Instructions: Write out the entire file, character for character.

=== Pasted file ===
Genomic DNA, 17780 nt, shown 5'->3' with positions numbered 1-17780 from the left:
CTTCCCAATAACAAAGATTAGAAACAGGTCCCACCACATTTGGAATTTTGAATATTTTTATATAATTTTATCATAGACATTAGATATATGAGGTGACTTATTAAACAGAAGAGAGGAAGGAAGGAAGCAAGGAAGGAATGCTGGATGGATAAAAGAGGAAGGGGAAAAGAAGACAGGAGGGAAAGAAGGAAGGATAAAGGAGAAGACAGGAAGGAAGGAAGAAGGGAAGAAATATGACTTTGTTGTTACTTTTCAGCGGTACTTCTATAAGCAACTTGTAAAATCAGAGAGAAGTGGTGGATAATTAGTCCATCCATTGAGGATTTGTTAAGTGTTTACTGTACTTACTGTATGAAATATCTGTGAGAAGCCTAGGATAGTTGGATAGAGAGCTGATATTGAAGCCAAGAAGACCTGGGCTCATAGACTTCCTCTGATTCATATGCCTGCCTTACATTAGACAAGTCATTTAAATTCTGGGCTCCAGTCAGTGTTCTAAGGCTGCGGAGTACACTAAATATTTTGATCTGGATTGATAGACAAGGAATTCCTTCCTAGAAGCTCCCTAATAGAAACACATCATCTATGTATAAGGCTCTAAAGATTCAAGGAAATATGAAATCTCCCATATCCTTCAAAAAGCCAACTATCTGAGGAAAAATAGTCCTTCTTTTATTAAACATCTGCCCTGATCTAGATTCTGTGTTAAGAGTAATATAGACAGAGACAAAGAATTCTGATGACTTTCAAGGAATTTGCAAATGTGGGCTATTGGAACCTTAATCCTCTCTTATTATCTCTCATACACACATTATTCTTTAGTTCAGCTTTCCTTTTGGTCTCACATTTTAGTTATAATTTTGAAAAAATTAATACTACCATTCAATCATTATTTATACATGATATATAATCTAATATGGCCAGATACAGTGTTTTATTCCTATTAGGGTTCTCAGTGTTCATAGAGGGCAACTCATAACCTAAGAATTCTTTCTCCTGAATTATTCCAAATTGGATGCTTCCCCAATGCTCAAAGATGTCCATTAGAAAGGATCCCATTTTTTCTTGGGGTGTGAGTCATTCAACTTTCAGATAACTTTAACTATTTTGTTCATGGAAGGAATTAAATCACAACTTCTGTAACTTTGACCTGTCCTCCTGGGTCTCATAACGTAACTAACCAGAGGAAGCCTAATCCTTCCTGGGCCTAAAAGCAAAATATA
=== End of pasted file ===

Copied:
Genomic DNA, 17780 nt, shown 5'->3' with positions numbered 1-17780 from the left:
CTTCCCAATAACAAAGATTAGAAACAGGTCCCACCACATTTGGAATTTTGAATATTTTTATATAATTTTATCATAGACATTAGATATATGAGGTGACTTATTAAACAGAAGAGAGGAAGGAAGGAAGCAAGGAAGGAATGCTGGATGGATAAAAGAGGAAGGGGAAAAGAAGACAGGAGGGAAAGAAGGAAGGATAAAGGAGAAGACAGGAAGGAAGGAAGAAGGGAAGAAATATGACTTTGTTGTTACTTTTCAGCGGTACTTCTATAAGCAACTTGTAAAATCAGAGAGAAGTGGTGGATAATTAGTCCATCCATTGAGGATTTGTTAAGTGTTTACTGTACTTACTGTATGAAATATCTGTGAGAAGCCTAGGATAGTTGGATAGAGAGCTGATATTGAAGCCAAGAAGACCTGGGCTCATAGACTTCCTCTGATTCATATGCCTGCCTTACATTAGACAAGTCATTTAAATTCTGGGCTCCAGTCAGTGTTCTAAGGCTGCGGAGTACACTAAATATTTTGATCTGGATTGATAGACAAGGAATTCCTTCCTAGAAGCTCCCTAATAGAAACACATCATCTATGTATAAGGCTCTAAAGATTCAAGGAAATATGAAATCTCCCATATCCTTCAAAAAGCCAACTATCTGAGGAAAAATAGTCCTTCTTTTATTAAACATCTGCCCTGATCTAGATTCTGTGTTAAGAGTAATATAGACAGAGACAAAGAATTCTGATGACTTTCAAGGAATTTGCAAATGTGGGCTATTGGAACCTTAATCCTCTCTTATTATCTCTCATACACACATTATTCTTTAGTTCAGCTTTCCTTTTGGTCTCACATTTTAGTTATAATTTTGAAAAAATTAATACTACCATTCAATCATTATTTATACATGATATATAATCTAATATGGCCAGATACAGTGTTTTATTCCTATTAGGGTTCTCAGTGTTCATAGAGGGCAACTCATAACCTAAGAATTCTTTCTCCTGAATTATTCCAAATTGGATGCTTCCCCAATGCTCAAAGATGTCCATTAGAAAGGATCCCATTTTTTCTTGGGGTGTGAGTCATTCAACTTTCAGATAACTTTAACTATTTTGTTCATGGAAGGAATTAAATCACAACTTCTGTAACTTTGACCTGTCCTCCTGGGTCTCATAACGTAACTAACCAGAGGAAGCCTAATCCTTCCTGGGCCTAAAAGCAAAATATA